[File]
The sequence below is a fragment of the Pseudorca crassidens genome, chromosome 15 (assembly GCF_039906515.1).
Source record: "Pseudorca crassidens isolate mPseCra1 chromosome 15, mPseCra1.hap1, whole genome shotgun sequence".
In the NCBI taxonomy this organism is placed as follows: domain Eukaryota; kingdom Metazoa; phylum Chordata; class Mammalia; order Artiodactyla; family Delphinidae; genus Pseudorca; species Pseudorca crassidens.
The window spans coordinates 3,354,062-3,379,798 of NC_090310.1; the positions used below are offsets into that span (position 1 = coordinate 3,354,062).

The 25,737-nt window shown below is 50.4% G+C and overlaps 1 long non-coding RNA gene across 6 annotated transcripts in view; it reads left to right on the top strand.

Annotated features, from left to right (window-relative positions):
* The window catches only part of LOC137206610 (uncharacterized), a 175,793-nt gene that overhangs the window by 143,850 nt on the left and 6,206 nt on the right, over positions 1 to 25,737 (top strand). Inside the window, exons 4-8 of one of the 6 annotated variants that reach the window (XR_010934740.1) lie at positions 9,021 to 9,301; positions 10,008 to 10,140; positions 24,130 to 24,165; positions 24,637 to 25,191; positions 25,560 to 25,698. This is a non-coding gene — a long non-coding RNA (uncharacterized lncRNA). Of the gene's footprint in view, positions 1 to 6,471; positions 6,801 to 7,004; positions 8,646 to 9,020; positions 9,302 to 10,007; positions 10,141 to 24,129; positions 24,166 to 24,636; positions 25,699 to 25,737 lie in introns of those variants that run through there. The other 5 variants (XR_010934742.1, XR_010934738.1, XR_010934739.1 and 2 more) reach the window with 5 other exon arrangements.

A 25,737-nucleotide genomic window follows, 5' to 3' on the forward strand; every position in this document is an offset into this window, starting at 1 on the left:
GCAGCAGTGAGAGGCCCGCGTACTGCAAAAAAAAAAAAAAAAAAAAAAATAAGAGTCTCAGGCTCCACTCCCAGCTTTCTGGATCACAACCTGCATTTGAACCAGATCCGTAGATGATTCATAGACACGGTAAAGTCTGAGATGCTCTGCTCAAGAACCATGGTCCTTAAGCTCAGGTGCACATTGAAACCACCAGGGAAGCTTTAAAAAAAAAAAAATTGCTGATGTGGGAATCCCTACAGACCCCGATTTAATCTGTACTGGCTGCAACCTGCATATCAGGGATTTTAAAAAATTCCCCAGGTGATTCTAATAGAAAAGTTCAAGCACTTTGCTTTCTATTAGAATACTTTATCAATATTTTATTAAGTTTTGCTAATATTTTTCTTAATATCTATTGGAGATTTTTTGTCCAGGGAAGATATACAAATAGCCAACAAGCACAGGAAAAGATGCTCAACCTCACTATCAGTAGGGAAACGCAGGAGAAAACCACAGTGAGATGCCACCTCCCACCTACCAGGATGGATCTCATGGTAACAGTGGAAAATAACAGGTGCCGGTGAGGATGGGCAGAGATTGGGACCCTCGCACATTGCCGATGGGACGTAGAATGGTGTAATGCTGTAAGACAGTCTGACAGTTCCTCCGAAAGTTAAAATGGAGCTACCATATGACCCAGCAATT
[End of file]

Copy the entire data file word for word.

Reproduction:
The sequence below is a fragment of the Pseudorca crassidens genome, chromosome 15 (assembly GCF_039906515.1).
Source record: "Pseudorca crassidens isolate mPseCra1 chromosome 15, mPseCra1.hap1, whole genome shotgun sequence".
In the NCBI taxonomy this organism is placed as follows: domain Eukaryota; kingdom Metazoa; phylum Chordata; class Mammalia; order Artiodactyla; family Delphinidae; genus Pseudorca; species Pseudorca crassidens.
The window spans coordinates 3,354,062-3,379,798 of NC_090310.1; the positions used below are offsets into that span (position 1 = coordinate 3,354,062).

The 25,737-nt window shown below is 50.4% G+C and overlaps 1 long non-coding RNA gene across 6 annotated transcripts in view; it reads left to right on the top strand.

Annotated features, from left to right (window-relative positions):
* The window catches only part of LOC137206610 (uncharacterized), a 175,793-nt gene that overhangs the window by 143,850 nt on the left and 6,206 nt on the right, over positions 1 to 25,737 (top strand). Inside the window, exons 4-8 of one of the 6 annotated variants that reach the window (XR_010934740.1) lie at positions 9,021 to 9,301; positions 10,008 to 10,140; positions 24,130 to 24,165; positions 24,637 to 25,191; positions 25,560 to 25,698. This is a non-coding gene — a long non-coding RNA (uncharacterized lncRNA). Of the gene's footprint in view, positions 1 to 6,471; positions 6,801 to 7,004; positions 8,646 to 9,020; positions 9,302 to 10,007; positions 10,141 to 24,129; positions 24,166 to 24,636; positions 25,699 to 25,737 lie in introns of those variants that run through there. The other 5 variants (XR_010934742.1, XR_010934738.1, XR_010934739.1 and 2 more) reach the window with 5 other exon arrangements.

A 25,737-nucleotide genomic window follows, 5' to 3' on the forward strand; every position in this document is an offset into this window, starting at 1 on the left:
GCAGCAGTGAGAGGCCCGCGTACTGCAAAAAAAAAAAAAAAAAAAAAAATAAGAGTCTCAGGCTCCACTCCCAGCTTTCTGGATCACAACCTGCATTTGAACCAGATCCGTAGATGATTCATAGACACGGTAAAGTCTGAGATGCTCTGCTCAAGAACCATGGTCCTTAAGCTCAGGTGCACATTGAAACCACCAGGGAAGCTTTAAAAAAAAAAAAATTGCTGATGTGGGAATCCCTACAGACCCCGATTTAATCTGTACTGGCTGCAACCTGCATATCAGGGATTTTAAAAAATTCCCCAGGTGATTCTAATAGAAAAGTTCAAGCACTTTGCTTTCTATTAGAATACTTTATCAATATTTTATTAAGTTTTGCTAATATTTTTCTTAATATCTATTGGAGATTTTTTGTCCAGGGAAGATATACAAATAGCCAACAAGCACAGGAAAAGATGCTCAACCTCACTATCAGTAGGGAAACGCAGGAGAAAACCACAGTGAGATGCCACCTCCCACCTACCAGGATGGATCTCATGGTAACAGTGGAAAATAACAGGTGCCGGTGAGGATGGGCAGAGATTGGGACCCTCGCACATTGCCGATGGGACGTAGAATGGTGTAATGCTGTAAGACAGTCTGACAGTTCCTCCGAAAGTTAAAATGGAGCTACCATATGACCCAGCAATT